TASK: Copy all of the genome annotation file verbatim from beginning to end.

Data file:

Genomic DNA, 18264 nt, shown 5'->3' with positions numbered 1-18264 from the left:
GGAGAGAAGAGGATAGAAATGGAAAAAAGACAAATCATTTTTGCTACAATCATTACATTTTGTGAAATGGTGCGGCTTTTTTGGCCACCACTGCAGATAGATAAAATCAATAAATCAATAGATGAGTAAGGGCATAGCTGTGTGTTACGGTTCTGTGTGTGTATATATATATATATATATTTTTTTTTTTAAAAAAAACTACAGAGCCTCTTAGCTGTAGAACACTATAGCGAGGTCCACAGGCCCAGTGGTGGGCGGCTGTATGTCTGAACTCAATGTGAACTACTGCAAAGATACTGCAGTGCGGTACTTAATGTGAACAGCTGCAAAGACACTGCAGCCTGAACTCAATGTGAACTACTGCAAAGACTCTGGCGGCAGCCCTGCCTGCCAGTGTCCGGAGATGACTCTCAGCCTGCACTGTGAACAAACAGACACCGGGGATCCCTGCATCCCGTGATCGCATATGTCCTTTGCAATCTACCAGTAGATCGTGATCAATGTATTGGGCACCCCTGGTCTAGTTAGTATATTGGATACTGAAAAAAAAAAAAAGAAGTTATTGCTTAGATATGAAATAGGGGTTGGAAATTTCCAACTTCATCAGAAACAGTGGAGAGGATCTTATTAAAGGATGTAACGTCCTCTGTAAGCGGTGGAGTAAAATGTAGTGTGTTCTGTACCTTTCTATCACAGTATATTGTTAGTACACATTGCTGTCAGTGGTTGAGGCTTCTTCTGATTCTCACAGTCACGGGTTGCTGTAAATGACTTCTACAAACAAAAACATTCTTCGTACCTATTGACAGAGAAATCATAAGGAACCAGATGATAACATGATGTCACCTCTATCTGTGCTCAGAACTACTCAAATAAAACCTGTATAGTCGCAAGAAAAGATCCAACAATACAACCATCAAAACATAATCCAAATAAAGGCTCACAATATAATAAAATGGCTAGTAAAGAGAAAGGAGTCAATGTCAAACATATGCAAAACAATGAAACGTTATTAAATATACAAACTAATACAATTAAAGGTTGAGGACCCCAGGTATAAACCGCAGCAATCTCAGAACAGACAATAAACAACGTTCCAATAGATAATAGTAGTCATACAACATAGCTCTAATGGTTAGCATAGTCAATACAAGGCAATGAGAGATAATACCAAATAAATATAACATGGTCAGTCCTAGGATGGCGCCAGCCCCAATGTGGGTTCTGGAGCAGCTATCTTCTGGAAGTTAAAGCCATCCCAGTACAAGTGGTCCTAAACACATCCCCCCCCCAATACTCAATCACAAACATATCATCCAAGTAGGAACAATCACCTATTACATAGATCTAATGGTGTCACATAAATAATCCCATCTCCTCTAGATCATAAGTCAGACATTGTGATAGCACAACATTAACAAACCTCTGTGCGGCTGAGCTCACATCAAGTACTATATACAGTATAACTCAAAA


Genomic DNA, 18264 nt, shown 5'->3' with positions numbered 1-18264 from the left:
GGAGAGAAGAGGATAGAAATGGAAAAAAGACAAATCATTTTTGCTACAATCATTACATTTTGTGAAATGGTGCGGCTTTTTTGGCCACCACTGCAGATAGATAAAATCAATAAATCAATAGATGAGTAAGGGCATAGCTGTGTGTTACGGTTCTGTGTGTGTATATATATATATATATATTTTTTTTTTTAAAAAAAACTACAGAGCCTCTTAGCTGTAGAACACTATAGCGAGGTCCACAGGCCCAGTGGTGGGCGGCTGTATGTCTGAACTCAATGTGAACTACTGCAAAGATACTGCAGTGCGGTACTTAATGTGAACAGCTGCAAAGACACTGCAGCCTGAACTCAATGTGAACTACTGCAAAGACTCTGGCGGCAGCCCTGCCTGCCAGTGTCCGGAGATGACTCTCAGCCTGCACTGTGAACAAACAGACACCGGGGATCCCTGCATCCCGTGATCGCATATGTCCTTTGCAATCTACCAGTAGATCGTGATCAATGTATTGGGCACCCCTGGTCTAGTTAGTATATTGGATACTGAAAAAAAAAAAAAGAAGTTATTGCTTAGATATGAAATAGGGGTTGGAAATTTCCAACTTCATCAGAAACAGTGGAGAGGATCTTATTAAAGGATGTAACGTCCTCTGTAAGCGGTGGAGTAAAATGTAGTGTGTTCTGTACCTTTCTATCACAGTATATTGTTAGTACACATTGCTGTCAGTGGTTGAGGCTTCTTCTGATTCTCACAGTCACGGGTTGCTGTAAATGACTTCTACAAACAAAAACATTCTTCGTACCTATTGACAGAGAAATCATAAGGAACCAGATGATAACATGATGTCACCTCTATCTGTGCTCAGAACTACTCAAATAAAACCTGTATAGTCGCAAGAAAAGATCCAACAATACAACCATCAAAACATAATCCAAATAAAGGCTCACAATATAATAAAATGGCTAGTAAAGAGAAAGGAGTCAATGTCAAACATATGCAAAACAATGAAACGTTATTAAATATACAAACTAATACAATTAAAGGTTGAGGACCCCAGGTATAAACCGCAGCAATCTCAGAACAGACAATAAACAACGTTCCAATAGATAATAGTAGTCATACAACATAGCTCTAATGGTTAGCATAGTCAATACAAGGCAATGAGAGATAATACCAAATAAATATAACATGGTCAGTCCTAGGATGGCGCCAGCCCCAATGTGGGTTCTGGAGCAGCTATCTTCTGGAAGTTAAAGCCATCCCAGTACAAGTGGTCCTAAACACATCCCCCCCCCAATACTCAATCACAAACATATCATCCAAGTAGGAACAATCACCTATTACATAGATCTAATGGTGTCACATAAATAATCCCATCTCCTCTAGATCATAAGTCAGACATTGTGATAGCACAACATTAACAAACCTCTGTGCGGCTGAGCTCACATCAAGTACTATATACAGTATAACTCAAAA